The latest on Bally Sports, Pacers broadcasts and how the Jazz removed all friction for fans to watch
The 15 NBA teams with local telecasts on a Bally Sports network may terminate their deal at the end of the season. Jazz owner Ryan Smith offers new insight and numbers on the DTC model.
Pacers games will continue to air locally on Bally Sports Indiana. At least through the end of this season.
More documents were filed this week from parent company Diamond Sports Group, currently under Chapter 11 Bankruptcy, and an agreement was reached with the NBA for the 15 teams that have deals with DSG to have the ability to terminate their deals at the conclusion of this season.
This provides clarification to both sides, assurances that Bally Sports will honor their contracts through the end of the season in attempt to minimize disruption for fans.
The Pacers re-signed with Bally Sports Indiana in Sept. 2022, but things have not gone smoothly. It’s not available on popular streaming platforms and last week, problems with a third-party company kept most Pacers fans from watching multiple games.
“We are continuing to work with Bally and so is the league,” Pacers Sports & Entertainment CEO Rick Fuson told Fieldhouse Files this week. “We look forward to seeing it on TV.”
If you are a subscriber to Bally Sports+, you should have received an email from the network apologizing for what happened and stating that you will receive a 7-day credit.
“We will not promise perfection but truly our mission is to deliver an improved experience because the teams and their fans deserve it,” the email read. “We hope to earn back your trust in time.”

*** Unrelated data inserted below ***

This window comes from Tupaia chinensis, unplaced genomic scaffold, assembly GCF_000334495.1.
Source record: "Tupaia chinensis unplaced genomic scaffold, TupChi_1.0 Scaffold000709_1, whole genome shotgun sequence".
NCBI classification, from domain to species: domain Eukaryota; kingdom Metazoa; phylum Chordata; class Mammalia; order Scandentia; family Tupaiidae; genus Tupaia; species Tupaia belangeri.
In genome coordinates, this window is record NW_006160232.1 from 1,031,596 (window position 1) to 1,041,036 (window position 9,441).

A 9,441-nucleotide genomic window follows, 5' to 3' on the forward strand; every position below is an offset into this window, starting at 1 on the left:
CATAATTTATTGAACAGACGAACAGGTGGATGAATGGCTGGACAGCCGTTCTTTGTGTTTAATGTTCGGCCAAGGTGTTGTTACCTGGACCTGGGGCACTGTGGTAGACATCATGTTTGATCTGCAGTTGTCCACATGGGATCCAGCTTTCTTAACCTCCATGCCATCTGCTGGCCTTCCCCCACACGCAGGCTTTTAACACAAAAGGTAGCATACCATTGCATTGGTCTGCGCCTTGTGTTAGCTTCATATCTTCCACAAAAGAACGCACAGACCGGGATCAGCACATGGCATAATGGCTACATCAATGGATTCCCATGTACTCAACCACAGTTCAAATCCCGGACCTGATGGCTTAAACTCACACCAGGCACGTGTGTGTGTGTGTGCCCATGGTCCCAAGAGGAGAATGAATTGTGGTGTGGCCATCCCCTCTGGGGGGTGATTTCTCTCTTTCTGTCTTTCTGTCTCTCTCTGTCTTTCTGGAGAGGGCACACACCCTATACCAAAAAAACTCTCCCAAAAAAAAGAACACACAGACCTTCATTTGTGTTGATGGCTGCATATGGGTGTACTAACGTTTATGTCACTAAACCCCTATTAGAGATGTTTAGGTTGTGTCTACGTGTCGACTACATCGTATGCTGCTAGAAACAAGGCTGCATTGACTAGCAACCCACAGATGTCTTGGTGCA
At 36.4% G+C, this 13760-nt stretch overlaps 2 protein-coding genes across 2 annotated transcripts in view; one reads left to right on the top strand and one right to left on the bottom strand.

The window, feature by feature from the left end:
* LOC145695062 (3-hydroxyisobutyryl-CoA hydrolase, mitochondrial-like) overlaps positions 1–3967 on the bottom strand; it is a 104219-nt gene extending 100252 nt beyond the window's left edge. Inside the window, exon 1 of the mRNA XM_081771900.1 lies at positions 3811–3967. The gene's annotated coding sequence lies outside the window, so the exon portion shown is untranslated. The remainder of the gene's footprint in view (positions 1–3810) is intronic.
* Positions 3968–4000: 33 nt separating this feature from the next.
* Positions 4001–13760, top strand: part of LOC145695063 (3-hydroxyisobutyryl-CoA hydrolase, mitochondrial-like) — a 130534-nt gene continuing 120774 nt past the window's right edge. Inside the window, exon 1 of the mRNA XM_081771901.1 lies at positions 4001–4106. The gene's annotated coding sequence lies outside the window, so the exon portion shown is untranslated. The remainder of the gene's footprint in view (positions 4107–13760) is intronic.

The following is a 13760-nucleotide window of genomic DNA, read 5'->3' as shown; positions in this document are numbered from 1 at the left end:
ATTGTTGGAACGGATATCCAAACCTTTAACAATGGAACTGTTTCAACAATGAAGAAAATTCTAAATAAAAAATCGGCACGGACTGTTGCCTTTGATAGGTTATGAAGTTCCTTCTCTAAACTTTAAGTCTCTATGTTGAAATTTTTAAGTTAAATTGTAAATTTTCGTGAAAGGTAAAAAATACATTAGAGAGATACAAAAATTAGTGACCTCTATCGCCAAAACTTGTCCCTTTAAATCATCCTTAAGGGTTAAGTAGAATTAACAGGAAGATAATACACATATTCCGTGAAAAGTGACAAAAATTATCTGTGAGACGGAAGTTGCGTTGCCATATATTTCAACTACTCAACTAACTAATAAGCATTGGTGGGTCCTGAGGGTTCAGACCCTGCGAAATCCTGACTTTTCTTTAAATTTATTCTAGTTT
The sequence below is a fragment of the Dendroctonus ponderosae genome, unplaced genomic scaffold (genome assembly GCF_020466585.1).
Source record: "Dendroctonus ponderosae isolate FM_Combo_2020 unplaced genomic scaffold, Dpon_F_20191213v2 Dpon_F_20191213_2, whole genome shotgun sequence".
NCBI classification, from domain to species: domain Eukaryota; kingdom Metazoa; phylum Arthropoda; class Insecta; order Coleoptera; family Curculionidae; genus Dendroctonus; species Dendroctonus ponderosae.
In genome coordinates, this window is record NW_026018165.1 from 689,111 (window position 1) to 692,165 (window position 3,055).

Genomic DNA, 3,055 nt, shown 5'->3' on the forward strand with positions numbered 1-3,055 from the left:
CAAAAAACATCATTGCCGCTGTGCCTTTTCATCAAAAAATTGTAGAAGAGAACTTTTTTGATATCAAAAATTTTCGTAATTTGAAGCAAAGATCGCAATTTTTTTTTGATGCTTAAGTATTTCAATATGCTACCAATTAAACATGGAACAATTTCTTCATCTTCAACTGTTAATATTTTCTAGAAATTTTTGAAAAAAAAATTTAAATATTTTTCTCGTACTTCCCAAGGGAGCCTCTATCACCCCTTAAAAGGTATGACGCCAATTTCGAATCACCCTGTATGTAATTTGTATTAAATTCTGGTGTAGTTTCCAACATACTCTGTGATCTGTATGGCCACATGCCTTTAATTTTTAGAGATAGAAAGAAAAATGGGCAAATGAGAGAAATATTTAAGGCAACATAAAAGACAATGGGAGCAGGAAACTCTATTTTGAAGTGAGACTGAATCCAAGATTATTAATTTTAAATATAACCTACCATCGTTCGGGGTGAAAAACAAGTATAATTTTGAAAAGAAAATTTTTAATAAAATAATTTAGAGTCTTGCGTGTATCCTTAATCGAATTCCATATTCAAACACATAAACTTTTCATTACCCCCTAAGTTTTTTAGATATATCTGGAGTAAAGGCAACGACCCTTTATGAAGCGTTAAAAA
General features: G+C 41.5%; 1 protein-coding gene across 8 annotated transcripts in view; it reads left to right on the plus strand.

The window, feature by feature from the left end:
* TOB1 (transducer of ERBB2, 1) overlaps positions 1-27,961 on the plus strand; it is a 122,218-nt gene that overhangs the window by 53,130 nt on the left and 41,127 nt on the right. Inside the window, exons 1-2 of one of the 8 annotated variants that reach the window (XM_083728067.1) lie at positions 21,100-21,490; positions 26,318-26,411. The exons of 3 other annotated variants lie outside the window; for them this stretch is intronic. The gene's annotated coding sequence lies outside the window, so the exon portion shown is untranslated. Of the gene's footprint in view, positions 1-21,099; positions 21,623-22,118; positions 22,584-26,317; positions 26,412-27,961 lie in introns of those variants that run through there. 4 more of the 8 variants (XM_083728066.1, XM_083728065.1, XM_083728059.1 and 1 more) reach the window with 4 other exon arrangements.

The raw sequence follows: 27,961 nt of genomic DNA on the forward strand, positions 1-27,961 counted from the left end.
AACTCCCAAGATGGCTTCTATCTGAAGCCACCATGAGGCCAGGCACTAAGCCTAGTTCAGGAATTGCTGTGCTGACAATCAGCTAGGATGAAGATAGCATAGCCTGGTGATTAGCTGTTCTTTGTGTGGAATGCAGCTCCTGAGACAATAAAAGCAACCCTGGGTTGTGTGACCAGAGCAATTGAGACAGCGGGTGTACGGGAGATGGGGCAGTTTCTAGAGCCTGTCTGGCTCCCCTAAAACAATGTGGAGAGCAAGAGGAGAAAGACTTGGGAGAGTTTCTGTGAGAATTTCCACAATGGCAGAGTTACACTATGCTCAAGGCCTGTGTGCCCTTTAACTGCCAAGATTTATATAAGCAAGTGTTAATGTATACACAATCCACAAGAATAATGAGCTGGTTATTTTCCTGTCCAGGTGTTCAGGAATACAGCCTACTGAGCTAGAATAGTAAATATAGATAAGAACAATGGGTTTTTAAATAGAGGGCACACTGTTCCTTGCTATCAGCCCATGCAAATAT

There’s more, according to the Sports Business Journal.
Deal terms, according to several sources, have the NBA’s teams agreeing to a 16% reduction in their rights fees for this year to get the flexibility of aligning all contract end-dates for April.
Another interesting part of Diamond’s NBA deal allows the 15 affected NBA teams to shop up to 10 games to an over-the-air broadcaster in each market this season. The belief is that part of the revenue from these deals will offset -- in part -- the 16% rights fee cuts. It also allows the teams to begin to establish relationships with local broadcasters, who have been aggressive in bidding for local sports rights in several markets.
More teams will look into going over-the-air in local markets, like the Suns and Jazz chose to do this season.
Here’s Jazz owner Ryan Smith on “The Pat McAfee Show” on Wednesday:
I come from a world (at Qualtrics) where if you deliver a good experience, the rest takes care of itself. We were providing a media situation where we were only showing our games to 1.2 of the 3.3 million people in Utah. And it was very much ‘this is the experience you’re gonna get.' Anything outside of that, you can’t track it.
We cut the cord, basically signed five new media deals where we went over-the-air free for 3.3 million people. We did streaming, now up to 16,000 (subscribers) who are streaming with about well north of 50% of them are tuning into every game.
Wherever you are and however you consume, that there’s a way that you can find our games. We want to take all friction out of watching our games. We’re truly in the eyeball business now. And now we’re saying, ok, we’ll get broad reach and we think we’ve pretty much 5x’d our market size.
Moreover, the NBA can consider a number of ways to go with the digital rights in the offseason. They could push NBA League Pass, or sell it as a bundle to a streaming platform such as Amazon or Apple TV+.
It’s all very interesting in today’s ever-changing TV landscape. And I’ll continue to do my best to keep you informed on how it directly impacts you.